1. The government has warned people in parts of England to be braced for “very high” levels of air pollution today.
The pollution is a mixture of local and European emissions and dust from the Sahara Desert.
The Department for Environment, Food and Rural Affairs (Defra) has warned the high pollution levels recorded in the Midlands and eastern England yesterday are expected to spread across the south of the country and East Anglia.
Defra uses a 10-point scale to measure air quality, with 1 to 3 seen as low risk of pollution and 10 being very high.
2. On Tuesday, north-west Norfolk saw pollution levels hit 10 on the scale and some parts of southern England and Wales could reach 9 later today.
A Defra spokesperson is quoted as saying: “The high level of air pollution this week is due to a combination of local emissions, light winds, pollution from the continent and dust blown over from the Sahara.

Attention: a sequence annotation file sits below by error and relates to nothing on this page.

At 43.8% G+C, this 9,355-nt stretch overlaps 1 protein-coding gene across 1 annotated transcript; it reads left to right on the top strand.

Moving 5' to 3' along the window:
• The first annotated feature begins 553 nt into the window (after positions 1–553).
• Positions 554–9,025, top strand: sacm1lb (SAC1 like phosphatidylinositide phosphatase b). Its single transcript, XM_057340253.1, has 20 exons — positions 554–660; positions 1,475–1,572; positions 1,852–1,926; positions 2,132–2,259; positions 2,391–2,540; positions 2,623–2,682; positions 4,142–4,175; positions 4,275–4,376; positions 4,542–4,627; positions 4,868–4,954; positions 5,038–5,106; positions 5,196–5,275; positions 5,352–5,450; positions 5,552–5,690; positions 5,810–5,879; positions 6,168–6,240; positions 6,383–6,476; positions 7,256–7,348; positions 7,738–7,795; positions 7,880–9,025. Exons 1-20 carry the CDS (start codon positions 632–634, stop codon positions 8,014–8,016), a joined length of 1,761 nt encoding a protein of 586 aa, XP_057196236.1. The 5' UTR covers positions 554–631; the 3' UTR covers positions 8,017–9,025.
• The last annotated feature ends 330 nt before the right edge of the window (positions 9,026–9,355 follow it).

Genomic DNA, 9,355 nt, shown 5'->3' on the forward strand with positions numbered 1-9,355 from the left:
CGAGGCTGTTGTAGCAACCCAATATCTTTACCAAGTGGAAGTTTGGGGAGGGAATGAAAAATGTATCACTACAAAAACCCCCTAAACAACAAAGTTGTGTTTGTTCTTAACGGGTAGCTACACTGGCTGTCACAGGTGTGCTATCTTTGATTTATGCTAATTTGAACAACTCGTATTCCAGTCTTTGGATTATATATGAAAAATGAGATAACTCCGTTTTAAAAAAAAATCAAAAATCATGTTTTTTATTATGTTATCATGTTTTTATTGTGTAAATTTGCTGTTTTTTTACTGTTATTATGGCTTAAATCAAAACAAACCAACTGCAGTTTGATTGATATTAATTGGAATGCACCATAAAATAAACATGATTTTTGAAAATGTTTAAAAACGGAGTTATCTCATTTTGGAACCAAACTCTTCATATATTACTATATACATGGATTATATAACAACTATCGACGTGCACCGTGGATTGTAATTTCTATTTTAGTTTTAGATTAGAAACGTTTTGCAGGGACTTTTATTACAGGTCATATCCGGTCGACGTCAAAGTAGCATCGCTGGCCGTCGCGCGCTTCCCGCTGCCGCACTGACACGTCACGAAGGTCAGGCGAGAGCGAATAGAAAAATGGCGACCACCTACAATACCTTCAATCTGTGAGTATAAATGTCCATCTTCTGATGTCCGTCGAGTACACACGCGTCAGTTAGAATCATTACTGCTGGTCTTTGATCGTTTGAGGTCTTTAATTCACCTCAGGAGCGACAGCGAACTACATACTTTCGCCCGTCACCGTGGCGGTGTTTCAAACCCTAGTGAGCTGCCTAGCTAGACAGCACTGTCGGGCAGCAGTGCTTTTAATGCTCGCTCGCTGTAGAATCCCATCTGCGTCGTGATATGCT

“We want to keep improving air quality and have introduced a new five-day forecast service in addition to investing heavily in local and transport initiatives to tackle this issue head-on.”
3. Earlier this week motorists in parts of the country discovered their cars covered in a thin coating of red dust.
The Met Office has blamed the phenomenon on sand and dust being blown in by strong winds from the Sahara.
A statement declared: “A large amount of sand and dust was swept up by storm winds in the desert, around 2,000 miles away in north-west Africa.
“The airborne particles were blown north to the UK, where they combined with our warm air and were deposited during showers.”
4. Paul Hutcheon, of the Met Office, is quoted by Sky News as saying: “We usually see this happen several times a year when big dust storms in the Sahara coincide with southerly winds to bring that dust here.
5. “More dust rain is possible during showers expected later this week.”
Air quality in England is expected to return to the usual levels by the weekend.